Just when many wondered whether the Premier Golf League was gone, the renamed Super Golf League and its Saudi Arabian financial support has jumped back into focus.
PGA Tour commissioner Jay Monahan has been quick to respond.
The concept of a rival Tour for 48 of the top male players in the world competing in a Formula 1-style team season had fallen quiet in recent months, COVID-19 likely a factor in this. Perhaps too, people such as Rory McIlroy suggesting he wasn’t interested in joining.
But in the wake of the sudden unveil and almost immediate collapse of soccer’s European Super League, the golf equivalent has reemerged with reports in The Telegraph by golf correspondent James Corrigan of approaches to top players in the game, including Dustin Johnson.
Suggestions of Super Golf League representatives spending time in Florida, a hub of Tour player living, and eye-watering financial offers spread quickly overnight.
"To fend off the challenge, Monahan is making unprecedented moves of his own that change the very fabric of what it means to be a PGA Tour player, despite no confirmed player signings or guarantee the new league will even get off the ground."
Also moving quickly was Monahan, who apparently called a mandatory meeting of Tour players at the Wells Fargo Championship in North Carolina, where it is reported by multiple publications that players were told if they were to sign with the upstart league, they would be suspended then potentially removed permanently from the world’s biggest circuit.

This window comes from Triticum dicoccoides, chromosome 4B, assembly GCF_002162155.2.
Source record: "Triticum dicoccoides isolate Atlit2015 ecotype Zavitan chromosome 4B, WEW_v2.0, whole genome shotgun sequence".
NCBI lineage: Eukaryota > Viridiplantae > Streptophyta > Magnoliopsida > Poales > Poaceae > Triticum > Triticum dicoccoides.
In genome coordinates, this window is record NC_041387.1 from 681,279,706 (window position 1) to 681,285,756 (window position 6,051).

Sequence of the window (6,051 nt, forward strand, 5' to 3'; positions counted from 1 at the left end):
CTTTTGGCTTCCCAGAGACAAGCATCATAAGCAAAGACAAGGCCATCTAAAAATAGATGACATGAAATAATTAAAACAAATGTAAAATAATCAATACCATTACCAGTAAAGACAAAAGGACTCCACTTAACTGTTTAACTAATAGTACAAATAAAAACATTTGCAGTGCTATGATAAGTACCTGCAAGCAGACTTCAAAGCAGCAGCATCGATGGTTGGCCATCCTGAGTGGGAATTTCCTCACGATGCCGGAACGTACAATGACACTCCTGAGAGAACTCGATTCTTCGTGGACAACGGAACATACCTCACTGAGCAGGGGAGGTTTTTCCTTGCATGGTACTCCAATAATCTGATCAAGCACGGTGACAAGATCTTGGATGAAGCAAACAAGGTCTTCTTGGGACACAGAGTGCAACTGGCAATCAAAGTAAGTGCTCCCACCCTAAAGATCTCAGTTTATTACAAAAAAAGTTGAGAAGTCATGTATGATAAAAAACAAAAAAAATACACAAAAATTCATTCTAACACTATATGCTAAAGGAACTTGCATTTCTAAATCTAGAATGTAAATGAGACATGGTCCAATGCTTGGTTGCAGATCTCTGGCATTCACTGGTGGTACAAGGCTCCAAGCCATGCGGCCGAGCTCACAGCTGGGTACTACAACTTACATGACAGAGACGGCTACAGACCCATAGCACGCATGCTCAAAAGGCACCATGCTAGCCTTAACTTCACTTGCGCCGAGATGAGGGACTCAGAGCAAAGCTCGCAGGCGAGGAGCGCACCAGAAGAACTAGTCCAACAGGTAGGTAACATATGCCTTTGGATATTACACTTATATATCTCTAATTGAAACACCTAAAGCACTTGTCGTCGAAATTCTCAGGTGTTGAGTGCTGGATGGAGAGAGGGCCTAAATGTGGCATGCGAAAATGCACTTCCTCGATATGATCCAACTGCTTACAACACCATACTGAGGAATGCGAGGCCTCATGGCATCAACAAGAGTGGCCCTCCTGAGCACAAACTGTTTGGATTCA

A strong reaction is no surprise from the organisation that saw off Greg Norman’s attempt at a World Tour many years ago when under the stewardship of Tim Finchem. And Monahan’s own bullish moves to get the Tour back in action last year during the coronavirus pandemic suggest he is not backward in coming forward.
But there is an issue at play that seems to represent a greater overall shift in the PGA Tour’s way of looking at its members.
The PGA Tour is run for the members, read players, to provide a schedule of tournaments, organise sponsors and prizemoney, the lucrative superannuation fund and much more. And the players, for all intents and purposes, have always been something of independent contractors, free to tee it up on other Tours around the world and source their own sponsorships, so long as they fell into line with the Tour’s rules.
The rumoured edict by Monahan of suspension or expulsion for taking others’ money to ply their trade makes sense of course to defend his business and circuit. But it flies in the face of the concept that professional golfers are their own businesses taking advantage of what opportunities are presented to them.
Even the recently announced Player Impact Program (PIP) that rewards players with the greatest fan engagement numbers judged by metrics that was clearly in response to the PGL (now SGL) is a significant move towards making the players more employees than contractors.
The PIP rewards players who bring eyeballs and attention to the Tour, placing a carrot in front of those willing to push “the brand”. Both their own and the Tour’s.
Golf at the top level is entering into an extremely interesting period, the challenging of the status quo of the PGA Tour being the be all and end all for all the top names through questionably sourced money almost unprecedented.
To fend off the challenge, Monahan is making unprecedented moves of his own that change the very fabric of what it means to be a PGA Tour player, despite no confirmed player signings or guarantee the new league will even get off the ground.
For mine, if the reports of Monahan’s threat are true, there is a significant risk that he is playing into the hands of his faceless rivals, with professional golfers not used to being told what to do in the way of a professional athlete playing a team sport.
And while we are on the new league, can we all agree, that perhaps ‘Super’ shouldn’t be part of any new league or Tour’s name given its poor track record. Just ask Rupert Murdoch how it travelled in Rugby League in this country.